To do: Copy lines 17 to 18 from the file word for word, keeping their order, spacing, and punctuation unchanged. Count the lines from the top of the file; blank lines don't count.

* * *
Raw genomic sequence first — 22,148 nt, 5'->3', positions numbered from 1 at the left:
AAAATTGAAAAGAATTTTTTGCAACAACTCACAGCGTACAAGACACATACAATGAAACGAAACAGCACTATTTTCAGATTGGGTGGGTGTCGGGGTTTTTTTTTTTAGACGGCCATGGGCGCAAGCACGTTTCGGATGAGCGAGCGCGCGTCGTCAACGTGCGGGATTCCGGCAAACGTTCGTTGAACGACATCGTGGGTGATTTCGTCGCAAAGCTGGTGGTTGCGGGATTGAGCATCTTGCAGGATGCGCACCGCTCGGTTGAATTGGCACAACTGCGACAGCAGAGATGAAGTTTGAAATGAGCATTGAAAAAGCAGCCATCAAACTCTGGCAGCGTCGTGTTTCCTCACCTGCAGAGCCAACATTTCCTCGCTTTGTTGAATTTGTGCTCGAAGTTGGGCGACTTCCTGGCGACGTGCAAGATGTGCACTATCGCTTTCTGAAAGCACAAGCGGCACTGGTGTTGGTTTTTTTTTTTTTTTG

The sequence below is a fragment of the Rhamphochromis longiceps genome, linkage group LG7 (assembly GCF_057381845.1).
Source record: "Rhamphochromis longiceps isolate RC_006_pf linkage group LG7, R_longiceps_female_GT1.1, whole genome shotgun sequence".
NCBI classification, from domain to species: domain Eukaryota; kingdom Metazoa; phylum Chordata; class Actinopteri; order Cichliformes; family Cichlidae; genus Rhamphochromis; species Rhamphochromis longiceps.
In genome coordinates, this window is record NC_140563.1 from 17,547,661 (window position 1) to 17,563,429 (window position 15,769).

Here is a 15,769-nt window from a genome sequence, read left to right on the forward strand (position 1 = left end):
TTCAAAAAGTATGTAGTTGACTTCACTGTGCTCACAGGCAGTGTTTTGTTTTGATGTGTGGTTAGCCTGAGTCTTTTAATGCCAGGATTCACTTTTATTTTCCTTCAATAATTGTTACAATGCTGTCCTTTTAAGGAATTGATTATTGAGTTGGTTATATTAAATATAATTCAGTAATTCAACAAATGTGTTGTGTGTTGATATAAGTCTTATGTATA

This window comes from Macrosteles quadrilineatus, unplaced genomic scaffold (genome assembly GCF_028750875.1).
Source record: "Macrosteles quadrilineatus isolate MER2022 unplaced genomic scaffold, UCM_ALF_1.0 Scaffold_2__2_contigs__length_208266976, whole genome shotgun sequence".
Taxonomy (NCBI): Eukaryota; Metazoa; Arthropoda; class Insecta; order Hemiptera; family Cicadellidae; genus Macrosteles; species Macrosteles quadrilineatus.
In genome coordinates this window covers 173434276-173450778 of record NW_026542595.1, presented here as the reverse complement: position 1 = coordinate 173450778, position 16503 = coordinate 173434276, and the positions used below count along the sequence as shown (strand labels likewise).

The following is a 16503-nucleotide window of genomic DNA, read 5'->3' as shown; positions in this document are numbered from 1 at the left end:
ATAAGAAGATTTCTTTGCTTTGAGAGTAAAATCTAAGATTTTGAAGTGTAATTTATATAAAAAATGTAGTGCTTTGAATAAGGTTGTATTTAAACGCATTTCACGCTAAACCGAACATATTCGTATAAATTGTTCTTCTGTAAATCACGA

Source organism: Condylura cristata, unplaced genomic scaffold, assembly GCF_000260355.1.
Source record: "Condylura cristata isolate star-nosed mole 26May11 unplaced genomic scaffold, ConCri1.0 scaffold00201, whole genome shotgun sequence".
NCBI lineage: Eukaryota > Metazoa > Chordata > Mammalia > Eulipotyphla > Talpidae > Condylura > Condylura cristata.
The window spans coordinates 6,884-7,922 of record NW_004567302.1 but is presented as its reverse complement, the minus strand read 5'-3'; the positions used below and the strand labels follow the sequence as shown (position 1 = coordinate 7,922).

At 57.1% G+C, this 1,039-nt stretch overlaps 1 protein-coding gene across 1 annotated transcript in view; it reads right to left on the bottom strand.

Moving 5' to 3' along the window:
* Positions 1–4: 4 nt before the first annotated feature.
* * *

NCBI lineage: Eukaryota > Metazoa > Chordata > Mammalia > Eulipotyphla > Talpidae > Condylura > Condylura cristata.
The window spans coordinates 6,884-7,922 of record NW_004567302.1 but is presented as its reverse complement, the minus strand read 5'-3'; the positions used below and the strand labels follow the sequence as shown (position 1 = coordinate 7,922).